Close to seven years after demonetisation, top-drawer counterfeit currency of high denominations is making its way back to India. In the recent past, the National Investigation Agency (NIA) has registered several cases from Gujarat, Maharashtra and other states pertaining to fake currency.

Ever since 2019, the NIA has registered 26 cases of counterfeit currency, most of them with a Pakistan connection. The cumulative face value of the currency seized is Rs 20.1 crore, with around 60-70% notes in the denomination of Rs 2,000.

From 2019 onwards, 14, 8, 2, and 2 cases were recorded each year, with recovery of Rs 2 crore, Rs 50 lakh, Rs 7.8 crore, and Rs 13 lakh in face value, respectively.

The NIA has found that the flow of counterfeit currency in India is emanating from Pakistan. An established route is being used through Nepal and Pakistan to send these high-quality fake notes to India. These notes are allegedly printed in Pakistan and most of the features of Indian currency are adapted, due to which the common man finds it difficult to distinguish between fake and original notes.

“The only reason they aren’t legal tender is because they have been printed in Pakistan,” said NIA sources.

Officials have confirmed the role of ISI and D-company in the organised crime. The modus operandi adopted by them is to send high-denomination currency in bulk and ensure that they are circulated in the market in a single piece. Once these notes are smuggled into India, the handlers here are informed about the future plan through WhatsApp calls, said sources.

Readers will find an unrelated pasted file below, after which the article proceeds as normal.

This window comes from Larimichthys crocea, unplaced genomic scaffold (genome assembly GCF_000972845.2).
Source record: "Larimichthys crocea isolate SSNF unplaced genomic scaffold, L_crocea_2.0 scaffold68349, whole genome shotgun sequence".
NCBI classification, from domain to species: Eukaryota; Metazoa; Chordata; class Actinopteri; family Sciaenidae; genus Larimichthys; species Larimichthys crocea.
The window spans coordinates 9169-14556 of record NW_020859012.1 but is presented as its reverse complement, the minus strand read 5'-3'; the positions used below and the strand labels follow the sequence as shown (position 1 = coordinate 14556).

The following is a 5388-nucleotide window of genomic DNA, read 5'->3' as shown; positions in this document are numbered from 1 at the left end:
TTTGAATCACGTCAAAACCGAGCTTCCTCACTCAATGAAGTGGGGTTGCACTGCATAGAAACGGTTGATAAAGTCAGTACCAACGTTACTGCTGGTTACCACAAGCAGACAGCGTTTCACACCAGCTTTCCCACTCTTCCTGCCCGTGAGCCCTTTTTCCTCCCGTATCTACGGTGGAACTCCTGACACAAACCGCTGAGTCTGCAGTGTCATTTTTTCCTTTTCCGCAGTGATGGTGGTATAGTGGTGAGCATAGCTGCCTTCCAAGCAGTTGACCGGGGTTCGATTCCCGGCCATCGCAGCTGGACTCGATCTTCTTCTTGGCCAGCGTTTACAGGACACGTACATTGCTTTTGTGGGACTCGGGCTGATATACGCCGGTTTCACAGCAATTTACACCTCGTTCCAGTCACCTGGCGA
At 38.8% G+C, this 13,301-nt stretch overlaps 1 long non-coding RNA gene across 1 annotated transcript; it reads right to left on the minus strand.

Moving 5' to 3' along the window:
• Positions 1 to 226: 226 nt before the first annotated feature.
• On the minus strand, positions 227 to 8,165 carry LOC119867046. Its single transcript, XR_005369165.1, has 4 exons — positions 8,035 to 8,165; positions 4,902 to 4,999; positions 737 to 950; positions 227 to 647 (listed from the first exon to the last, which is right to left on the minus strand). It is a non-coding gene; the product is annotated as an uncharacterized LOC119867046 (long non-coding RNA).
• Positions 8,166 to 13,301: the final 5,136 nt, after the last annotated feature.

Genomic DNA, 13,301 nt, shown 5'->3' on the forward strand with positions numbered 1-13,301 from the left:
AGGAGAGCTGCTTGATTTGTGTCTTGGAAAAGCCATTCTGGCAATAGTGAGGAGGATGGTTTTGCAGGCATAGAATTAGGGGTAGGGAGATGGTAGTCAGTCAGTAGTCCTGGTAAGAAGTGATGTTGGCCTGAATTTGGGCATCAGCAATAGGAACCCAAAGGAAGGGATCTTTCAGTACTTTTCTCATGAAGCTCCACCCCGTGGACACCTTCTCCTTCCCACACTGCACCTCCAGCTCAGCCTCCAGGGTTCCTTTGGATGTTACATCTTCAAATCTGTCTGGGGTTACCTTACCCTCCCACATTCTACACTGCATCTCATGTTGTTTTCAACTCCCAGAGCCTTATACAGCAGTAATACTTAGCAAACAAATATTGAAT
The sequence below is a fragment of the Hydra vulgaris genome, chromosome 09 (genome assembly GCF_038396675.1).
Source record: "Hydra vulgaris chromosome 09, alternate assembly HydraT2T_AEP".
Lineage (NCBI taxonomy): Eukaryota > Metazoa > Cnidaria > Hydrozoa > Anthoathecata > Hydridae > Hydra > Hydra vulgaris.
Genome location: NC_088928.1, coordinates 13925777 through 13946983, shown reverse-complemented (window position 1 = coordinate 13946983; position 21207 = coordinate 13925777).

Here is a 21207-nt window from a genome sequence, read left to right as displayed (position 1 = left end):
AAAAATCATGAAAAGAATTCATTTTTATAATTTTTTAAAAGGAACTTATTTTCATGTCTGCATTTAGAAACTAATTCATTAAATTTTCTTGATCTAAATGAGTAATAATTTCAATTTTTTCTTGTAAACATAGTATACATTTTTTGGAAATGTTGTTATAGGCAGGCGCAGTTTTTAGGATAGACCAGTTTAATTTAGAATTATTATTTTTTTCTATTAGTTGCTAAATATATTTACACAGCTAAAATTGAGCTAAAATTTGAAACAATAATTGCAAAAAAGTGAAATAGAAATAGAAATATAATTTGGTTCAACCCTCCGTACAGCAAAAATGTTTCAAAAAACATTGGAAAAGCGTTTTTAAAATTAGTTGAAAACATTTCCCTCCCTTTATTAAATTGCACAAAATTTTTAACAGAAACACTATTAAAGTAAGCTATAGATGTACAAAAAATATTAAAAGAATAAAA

During this investigation, it has been revealed that the notes are being sent to India by an unknown person referred to as “uncle”, who communicates with the accused from abroad.

The person here delivers the fake currency worth about Rs 3 lakh in exchange for original Indian currency notes of Rs. 1.80 lakh.

This case was originally registered at Mumbai’s Naupada police station in 2021 and three people were arrested. Following this, earlier this month searches were conducted at six locations in the city, in which there were seizures of sharp- edged weapons, digital devices, and incriminating documents.

Thane crime branch had set a trap on November 17, 2021, near Ganesh cinema on a tip that a person would deliver fake currency notes. A man named Riyaz Abdul Rahiman Shikilkar was arrested after he was found in possession of two bundles of 149 Rs 2,000 notes with total value of Rs 2.99 lakh. The WhatsApp number used to contact him was from Malaysia.

2023-05-30T19:45:25Z dg43tfdfdgfd